Housing Projects Face a Variety of Potential Challenges, GAO Finds

Housing Projects Face a Variety of Potential Challenges, GAO Finds

Developers of privatized housing projects face a range of issues that could affect their financial condition and future sustainment, including changes in the number of personnel at an installation, the need to maintain aging infrastructure and unforeseen project expenses. The Government Accountability Office (GAO) highlighted the list to show that a policy change implemented in 2015 that has gradually reduced the rate of increase in service members’ basic allowance for housing (BAH) is not the only reason a project may be struggling.

Large-scale reductions in the number of service members assigned to an installation or the inactivation of units can hurt a project’s occupancy rate and result in revenue and cash flow challenges, the congressional watchdog agency found.  The loss of a brigade combat team at Fort Knox, Ky., in 2014, for example, caused the occupancy rate of the post’s privatized hosing project to drop from 95 to 70 percent, posing challenges to its financial health.

Some housing projects have taken over responsibility for the associated utility infrastructure, resulting in oversight and maintenance that has been more costly than expected in some cases and reduced cash flows, according to the report. Projects typically are not structured to absorb the cost of maintaining aging infrastructure, Air Force officials told GAO. After becoming aware of the problem, the Air Force decided to stop transferring utility infrastructure to developers in subsequent projects. In fact, some project owners have asked the military departments to take back the infrastructure.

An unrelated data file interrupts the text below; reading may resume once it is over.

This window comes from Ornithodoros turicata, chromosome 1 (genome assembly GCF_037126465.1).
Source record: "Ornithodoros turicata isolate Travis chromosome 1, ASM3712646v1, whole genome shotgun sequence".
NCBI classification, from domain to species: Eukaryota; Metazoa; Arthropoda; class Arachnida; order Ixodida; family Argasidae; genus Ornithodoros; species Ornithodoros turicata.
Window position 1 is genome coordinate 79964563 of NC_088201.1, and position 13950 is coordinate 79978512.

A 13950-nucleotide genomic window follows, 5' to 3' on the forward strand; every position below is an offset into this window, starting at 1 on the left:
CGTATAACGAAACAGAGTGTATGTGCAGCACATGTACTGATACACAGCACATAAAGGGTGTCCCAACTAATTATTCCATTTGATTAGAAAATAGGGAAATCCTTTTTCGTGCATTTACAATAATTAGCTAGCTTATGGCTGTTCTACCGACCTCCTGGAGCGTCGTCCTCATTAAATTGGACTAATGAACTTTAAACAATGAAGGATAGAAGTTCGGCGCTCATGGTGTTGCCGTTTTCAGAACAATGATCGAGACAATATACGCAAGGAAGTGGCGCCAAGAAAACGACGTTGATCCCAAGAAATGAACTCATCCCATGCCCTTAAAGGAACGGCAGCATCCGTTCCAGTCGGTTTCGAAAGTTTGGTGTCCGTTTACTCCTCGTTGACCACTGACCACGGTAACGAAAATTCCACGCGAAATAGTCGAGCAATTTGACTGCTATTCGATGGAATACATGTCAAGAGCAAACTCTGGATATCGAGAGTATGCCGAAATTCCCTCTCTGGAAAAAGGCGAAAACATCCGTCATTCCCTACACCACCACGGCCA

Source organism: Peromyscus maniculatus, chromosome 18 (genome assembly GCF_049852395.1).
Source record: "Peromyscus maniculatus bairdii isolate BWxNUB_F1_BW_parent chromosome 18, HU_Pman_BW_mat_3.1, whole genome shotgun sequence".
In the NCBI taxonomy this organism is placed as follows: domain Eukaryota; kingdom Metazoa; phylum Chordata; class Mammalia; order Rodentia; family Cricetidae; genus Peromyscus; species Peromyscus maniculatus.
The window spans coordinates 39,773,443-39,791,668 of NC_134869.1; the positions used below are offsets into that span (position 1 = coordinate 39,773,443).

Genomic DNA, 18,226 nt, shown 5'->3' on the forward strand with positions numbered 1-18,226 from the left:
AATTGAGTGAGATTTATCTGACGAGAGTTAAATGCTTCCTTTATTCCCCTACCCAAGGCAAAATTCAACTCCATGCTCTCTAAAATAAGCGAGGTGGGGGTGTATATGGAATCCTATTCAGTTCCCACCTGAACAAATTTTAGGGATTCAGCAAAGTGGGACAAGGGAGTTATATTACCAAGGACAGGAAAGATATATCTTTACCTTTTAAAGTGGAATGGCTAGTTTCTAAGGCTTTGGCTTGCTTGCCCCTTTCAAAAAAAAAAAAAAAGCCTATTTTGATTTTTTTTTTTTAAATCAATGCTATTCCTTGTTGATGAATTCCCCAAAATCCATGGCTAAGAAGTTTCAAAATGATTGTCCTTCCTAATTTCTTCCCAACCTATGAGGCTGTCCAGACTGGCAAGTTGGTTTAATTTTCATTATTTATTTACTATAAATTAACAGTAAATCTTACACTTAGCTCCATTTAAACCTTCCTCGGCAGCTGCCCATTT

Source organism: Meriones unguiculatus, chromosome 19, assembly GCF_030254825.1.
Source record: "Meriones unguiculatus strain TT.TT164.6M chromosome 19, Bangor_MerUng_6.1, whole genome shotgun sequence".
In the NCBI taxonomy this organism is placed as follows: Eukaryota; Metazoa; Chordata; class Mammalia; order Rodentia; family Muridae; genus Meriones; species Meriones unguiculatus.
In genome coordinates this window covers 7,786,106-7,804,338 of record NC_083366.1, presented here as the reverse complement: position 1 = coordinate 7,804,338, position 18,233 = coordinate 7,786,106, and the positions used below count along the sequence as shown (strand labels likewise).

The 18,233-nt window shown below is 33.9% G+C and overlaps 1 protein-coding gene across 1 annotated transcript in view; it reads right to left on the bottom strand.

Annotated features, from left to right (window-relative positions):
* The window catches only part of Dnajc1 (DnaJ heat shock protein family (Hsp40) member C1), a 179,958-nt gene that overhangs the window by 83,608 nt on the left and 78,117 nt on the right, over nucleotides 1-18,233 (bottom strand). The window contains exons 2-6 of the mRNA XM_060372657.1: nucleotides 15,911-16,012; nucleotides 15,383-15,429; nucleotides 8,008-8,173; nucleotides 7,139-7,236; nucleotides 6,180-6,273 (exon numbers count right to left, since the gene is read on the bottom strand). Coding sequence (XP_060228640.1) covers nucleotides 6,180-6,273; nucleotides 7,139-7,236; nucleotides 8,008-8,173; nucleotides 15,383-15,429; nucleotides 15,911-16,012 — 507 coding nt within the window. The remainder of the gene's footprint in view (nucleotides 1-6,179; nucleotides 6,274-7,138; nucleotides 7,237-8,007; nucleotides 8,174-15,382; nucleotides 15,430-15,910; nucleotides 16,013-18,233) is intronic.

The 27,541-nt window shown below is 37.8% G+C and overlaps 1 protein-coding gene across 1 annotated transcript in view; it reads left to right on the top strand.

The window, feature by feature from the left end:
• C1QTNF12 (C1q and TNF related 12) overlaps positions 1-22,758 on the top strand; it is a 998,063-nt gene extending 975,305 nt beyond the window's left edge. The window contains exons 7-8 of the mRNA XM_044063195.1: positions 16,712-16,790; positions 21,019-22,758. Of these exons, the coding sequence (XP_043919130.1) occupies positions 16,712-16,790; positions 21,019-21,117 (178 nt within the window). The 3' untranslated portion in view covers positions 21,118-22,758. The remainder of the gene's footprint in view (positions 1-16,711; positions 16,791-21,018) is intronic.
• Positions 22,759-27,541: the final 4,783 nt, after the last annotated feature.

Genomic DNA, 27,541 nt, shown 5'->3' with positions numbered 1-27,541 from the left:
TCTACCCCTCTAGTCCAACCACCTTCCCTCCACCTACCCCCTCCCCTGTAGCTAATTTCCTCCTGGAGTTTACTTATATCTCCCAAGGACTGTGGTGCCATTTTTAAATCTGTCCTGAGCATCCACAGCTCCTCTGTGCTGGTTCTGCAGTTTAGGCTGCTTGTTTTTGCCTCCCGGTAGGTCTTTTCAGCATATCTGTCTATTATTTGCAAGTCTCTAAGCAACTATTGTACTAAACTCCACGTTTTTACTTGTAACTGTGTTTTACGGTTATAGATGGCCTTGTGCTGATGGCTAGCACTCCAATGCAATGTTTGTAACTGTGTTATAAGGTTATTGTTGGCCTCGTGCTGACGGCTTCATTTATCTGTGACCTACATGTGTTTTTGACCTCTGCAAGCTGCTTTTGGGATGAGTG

Unexpected expenses, including from weather-related damage or litigation, also can create a challenge for some projects. The Navy’s Mid-Atlantic project, for example, has experienced unforeseen expenses stemming from water intrusion, mold and related litigation. Navy officials’ projections that a significant amount of sustainment work would not be required in the first five to 10 years of its projects have not been borne out, according to the report.

The military departments and developers pointed to BAH calculations prepared by DOD that do not appear to reflect local conditions as another factor that can affect project finances.

 

Photo courtesy of U.S. Navy

Dan Cohen
Dan Cohen
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